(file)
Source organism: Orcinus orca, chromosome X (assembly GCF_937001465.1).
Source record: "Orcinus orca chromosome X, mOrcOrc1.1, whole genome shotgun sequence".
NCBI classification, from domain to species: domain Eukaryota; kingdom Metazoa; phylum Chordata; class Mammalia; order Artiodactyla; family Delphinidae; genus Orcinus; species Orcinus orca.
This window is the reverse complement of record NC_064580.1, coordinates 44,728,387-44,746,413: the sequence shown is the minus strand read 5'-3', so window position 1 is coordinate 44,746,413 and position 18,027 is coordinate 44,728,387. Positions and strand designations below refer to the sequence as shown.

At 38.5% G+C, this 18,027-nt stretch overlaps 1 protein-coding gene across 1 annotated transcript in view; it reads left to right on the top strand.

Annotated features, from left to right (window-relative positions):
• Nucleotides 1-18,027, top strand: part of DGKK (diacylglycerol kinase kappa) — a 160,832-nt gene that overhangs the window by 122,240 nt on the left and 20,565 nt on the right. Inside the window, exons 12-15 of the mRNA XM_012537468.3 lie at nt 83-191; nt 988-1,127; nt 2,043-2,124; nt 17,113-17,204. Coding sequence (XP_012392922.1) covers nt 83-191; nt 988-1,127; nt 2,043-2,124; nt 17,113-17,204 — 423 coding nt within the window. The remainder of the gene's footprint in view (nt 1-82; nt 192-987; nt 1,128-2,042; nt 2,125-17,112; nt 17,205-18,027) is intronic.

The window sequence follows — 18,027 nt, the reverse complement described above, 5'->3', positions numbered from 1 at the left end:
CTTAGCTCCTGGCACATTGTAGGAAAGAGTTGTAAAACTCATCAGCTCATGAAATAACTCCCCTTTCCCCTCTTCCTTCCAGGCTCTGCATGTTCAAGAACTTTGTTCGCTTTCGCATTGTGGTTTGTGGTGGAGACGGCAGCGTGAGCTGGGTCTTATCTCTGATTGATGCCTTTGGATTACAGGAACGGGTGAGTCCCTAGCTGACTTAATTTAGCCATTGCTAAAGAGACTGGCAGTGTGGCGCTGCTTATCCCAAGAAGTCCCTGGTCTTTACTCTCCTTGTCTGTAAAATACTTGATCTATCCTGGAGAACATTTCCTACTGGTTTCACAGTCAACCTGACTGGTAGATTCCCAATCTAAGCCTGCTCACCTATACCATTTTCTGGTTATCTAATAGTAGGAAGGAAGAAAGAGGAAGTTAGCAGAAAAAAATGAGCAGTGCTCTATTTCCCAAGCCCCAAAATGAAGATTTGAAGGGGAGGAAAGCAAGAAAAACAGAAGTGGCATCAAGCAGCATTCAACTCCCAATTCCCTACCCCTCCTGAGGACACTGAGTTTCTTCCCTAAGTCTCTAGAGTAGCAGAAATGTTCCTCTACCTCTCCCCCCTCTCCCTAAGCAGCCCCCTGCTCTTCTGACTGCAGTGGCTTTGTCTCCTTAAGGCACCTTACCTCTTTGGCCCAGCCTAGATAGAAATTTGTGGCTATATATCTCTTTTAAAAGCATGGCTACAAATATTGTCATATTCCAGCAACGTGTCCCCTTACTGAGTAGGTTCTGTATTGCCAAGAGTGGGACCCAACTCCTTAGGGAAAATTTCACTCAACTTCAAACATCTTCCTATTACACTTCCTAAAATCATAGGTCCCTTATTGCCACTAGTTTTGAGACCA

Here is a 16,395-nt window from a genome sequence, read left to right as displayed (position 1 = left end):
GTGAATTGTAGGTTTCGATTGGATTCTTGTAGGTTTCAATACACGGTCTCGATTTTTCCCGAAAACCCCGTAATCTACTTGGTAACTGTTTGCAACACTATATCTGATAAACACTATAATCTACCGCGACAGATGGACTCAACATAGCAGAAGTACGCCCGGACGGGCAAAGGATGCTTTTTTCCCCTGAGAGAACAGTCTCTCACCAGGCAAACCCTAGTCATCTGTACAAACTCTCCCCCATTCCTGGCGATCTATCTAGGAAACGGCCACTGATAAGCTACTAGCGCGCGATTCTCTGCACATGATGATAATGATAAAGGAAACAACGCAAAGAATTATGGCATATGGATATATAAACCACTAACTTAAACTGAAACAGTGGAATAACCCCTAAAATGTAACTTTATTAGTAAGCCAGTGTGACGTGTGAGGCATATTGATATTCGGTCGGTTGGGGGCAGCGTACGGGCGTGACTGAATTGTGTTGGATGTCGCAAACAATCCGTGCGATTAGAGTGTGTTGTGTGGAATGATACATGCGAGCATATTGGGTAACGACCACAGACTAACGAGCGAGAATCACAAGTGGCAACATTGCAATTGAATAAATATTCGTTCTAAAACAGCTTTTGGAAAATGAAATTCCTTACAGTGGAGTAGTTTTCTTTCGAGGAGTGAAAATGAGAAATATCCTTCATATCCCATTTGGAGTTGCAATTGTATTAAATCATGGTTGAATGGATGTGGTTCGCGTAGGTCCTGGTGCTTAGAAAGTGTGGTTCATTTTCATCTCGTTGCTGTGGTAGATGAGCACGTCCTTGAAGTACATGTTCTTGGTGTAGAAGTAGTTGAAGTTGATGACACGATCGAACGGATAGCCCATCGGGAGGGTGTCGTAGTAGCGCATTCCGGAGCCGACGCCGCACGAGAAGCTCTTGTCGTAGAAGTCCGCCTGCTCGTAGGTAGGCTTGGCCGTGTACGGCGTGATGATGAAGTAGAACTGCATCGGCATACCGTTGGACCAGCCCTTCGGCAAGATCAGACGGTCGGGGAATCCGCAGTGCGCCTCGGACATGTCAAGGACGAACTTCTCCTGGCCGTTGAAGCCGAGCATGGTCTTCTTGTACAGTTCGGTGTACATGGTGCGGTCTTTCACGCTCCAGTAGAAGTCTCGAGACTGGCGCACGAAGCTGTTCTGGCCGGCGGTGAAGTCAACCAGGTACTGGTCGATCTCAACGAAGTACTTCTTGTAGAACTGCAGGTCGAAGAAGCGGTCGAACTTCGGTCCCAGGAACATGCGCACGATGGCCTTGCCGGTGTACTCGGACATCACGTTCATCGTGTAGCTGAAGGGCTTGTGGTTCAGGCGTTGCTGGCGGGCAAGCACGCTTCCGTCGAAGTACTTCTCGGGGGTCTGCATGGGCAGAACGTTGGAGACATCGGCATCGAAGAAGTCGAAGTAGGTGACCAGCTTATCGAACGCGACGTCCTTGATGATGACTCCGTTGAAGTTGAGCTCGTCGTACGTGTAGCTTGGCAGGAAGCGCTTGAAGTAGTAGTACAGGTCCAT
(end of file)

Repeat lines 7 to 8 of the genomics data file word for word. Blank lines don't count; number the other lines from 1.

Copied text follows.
• Nucleotides 1-18,027, top strand: part of DGKK (diacylglycerol kinase kappa) — a 160,832-nt gene that overhangs the window by 122,240 nt on the left and 20,565 nt on the right. Inside the window, exons 12-15 of the mRNA XM_012537468.3 lie at nt 83-191; nt 988-1,127; nt 2,043-2,124; nt 17,113-17,204. Coding sequence (XP_012392922.1) covers nt 83-191; nt 988-1,127; nt 2,043-2,124; nt 17,113-17,204 — 423 coding nt within the window. The remainder of the gene's footprint in view (nt 1-82; nt 192-987; nt 1,128-2,042; nt 2,125-17,112; nt 17,205-18,027) is intronic.

The window sequence follows — 18,027 nt, the reverse complement described above, 5'->3', positions numbered from 1 at the left end: